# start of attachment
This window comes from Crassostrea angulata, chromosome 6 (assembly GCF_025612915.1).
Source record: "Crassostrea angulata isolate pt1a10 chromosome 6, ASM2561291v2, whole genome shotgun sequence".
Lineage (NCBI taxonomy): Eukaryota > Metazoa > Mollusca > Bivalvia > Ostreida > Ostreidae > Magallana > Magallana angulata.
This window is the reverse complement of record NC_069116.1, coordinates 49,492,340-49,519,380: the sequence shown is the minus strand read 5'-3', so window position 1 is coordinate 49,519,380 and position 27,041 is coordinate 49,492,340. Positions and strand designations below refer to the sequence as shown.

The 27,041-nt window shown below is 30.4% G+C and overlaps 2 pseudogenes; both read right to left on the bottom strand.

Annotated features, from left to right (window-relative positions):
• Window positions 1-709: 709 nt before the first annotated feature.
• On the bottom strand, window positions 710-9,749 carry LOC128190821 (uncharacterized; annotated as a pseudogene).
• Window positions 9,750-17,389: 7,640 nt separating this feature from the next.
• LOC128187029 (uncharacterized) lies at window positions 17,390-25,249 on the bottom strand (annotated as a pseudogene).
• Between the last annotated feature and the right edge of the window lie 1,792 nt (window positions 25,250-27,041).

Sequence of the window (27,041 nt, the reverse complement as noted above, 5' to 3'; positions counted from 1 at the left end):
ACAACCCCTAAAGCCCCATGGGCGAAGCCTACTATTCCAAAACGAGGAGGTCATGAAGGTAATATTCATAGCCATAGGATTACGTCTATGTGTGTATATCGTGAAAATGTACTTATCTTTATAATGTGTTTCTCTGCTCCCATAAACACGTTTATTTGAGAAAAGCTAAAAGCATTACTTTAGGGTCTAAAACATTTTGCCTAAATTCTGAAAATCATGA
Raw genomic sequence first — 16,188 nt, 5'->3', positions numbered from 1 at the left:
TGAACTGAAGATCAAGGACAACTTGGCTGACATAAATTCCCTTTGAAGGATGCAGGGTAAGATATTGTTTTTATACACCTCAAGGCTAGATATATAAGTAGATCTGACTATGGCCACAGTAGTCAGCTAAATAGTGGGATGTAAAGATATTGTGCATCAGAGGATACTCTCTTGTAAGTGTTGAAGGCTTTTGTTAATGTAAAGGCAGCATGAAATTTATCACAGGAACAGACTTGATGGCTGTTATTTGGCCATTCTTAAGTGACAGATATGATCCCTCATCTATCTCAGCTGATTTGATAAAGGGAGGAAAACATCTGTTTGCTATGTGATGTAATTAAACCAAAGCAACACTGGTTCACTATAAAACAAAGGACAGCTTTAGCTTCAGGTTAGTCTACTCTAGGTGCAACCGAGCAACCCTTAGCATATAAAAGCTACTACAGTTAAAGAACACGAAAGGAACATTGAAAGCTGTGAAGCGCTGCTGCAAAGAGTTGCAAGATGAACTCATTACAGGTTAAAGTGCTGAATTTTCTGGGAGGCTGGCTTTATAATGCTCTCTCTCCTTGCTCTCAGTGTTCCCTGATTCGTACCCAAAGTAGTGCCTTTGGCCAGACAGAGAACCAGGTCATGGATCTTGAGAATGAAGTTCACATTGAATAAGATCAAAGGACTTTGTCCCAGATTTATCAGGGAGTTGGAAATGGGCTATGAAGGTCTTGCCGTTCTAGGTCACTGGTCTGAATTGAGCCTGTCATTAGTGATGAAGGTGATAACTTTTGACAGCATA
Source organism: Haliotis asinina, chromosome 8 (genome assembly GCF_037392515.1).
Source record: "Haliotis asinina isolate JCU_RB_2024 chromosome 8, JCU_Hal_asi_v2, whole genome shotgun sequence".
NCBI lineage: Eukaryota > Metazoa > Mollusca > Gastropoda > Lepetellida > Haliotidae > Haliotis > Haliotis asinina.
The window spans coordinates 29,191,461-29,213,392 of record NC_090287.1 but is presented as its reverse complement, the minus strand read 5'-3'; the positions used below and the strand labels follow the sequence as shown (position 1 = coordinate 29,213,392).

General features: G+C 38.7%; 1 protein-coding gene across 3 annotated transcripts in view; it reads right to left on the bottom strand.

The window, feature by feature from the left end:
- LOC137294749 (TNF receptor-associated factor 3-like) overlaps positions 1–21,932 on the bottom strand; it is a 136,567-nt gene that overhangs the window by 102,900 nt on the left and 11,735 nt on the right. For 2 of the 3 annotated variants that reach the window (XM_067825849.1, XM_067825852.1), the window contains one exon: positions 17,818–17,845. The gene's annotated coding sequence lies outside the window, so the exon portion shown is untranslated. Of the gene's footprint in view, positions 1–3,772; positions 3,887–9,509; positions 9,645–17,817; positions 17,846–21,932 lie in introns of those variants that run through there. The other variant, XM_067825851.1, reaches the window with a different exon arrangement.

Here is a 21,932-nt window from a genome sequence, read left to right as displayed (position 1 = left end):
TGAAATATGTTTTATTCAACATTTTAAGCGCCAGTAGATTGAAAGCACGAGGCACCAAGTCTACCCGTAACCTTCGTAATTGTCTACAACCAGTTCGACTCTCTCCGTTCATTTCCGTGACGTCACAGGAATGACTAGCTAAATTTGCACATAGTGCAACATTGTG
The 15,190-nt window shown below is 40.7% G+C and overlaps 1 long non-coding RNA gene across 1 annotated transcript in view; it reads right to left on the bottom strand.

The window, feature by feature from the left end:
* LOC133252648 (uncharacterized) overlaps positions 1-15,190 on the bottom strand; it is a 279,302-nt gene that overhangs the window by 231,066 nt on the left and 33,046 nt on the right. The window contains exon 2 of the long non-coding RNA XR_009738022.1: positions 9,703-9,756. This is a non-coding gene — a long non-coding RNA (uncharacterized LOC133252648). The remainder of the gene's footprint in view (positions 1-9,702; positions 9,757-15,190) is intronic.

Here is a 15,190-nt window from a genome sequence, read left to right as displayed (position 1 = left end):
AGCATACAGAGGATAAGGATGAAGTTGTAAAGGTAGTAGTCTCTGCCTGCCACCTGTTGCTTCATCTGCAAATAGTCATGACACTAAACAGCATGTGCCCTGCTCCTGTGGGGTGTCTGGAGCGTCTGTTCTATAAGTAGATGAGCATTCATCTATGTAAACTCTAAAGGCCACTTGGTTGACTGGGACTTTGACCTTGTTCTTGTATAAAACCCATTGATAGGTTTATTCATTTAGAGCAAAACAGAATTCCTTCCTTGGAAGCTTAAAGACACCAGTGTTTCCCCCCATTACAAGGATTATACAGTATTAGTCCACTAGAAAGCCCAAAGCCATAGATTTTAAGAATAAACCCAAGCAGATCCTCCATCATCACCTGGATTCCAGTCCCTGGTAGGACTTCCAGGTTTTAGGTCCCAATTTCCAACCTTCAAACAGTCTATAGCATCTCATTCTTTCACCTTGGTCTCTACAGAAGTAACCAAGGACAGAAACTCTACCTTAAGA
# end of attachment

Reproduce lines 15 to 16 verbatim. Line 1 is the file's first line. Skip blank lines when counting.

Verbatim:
TGAACTGAAGATCAAGGACAACTTGGCTGACATAAATTCCCTTTGAAGGATGCAGGGTAAGATATTGTTTTTATACACCTCAAGGCTAGATATATAAGTAGATCTGACTATGGCCACAGTAGTCAGCTAAATAGTGGGATGTAAAGATATTGTGCATCAGAGGATACTCTCTTGTAAGTGTTGAAGGCTTTTGTTAATGTAAAGGCAGCATGAAATTTATCACAGGAACAGACTTGATGGCTGTTATTTGGCCATTCTTAAGTGACAGATATGATCCCTCATCTATCTCAGCTGATTTGATAAAGGGAGGAAAACATCTGTTTGCTATGTGATGTAATTAAACCAAAGCAACACTGGTTCACTATAAAACAAAGGACAGCTTTAGCTTCAGGTTAGTCTACTCTAGGTGCAACCGAGCAACCCTTAGCATATAAAAGCTACTACAGTTAAAGAACACGAAAGGAACATTGAAAGCTGTGAAGCGCTGCTGCAAAGAGTTGCAAGATGAACTCATTACAGGTTAAAGTGCTGAATTTTCTGGGAGGCTGGCTTTATAATGCTCTCTCTCCTTGCTCTCAGTGTTCCCTGATTCGTACCCAAAGTAGTGCCTTTGGCCAGACAGAGAACCAGGTCATGGATCTTGAGAATGAAGTTCACATTGAATAAGATCAAAGGACTTTGTCCCAGATTTATCAGGGAGTTGGAAATGGGCTATGAAGGTCTTGCCGTTCTAGGTCACTGGTCTGAATTGAGCCTGTCATTAGTGATGAAGGTGATAACTTTTGACAGCATA
Source organism: Haliotis asinina, chromosome 8 (genome assembly GCF_037392515.1).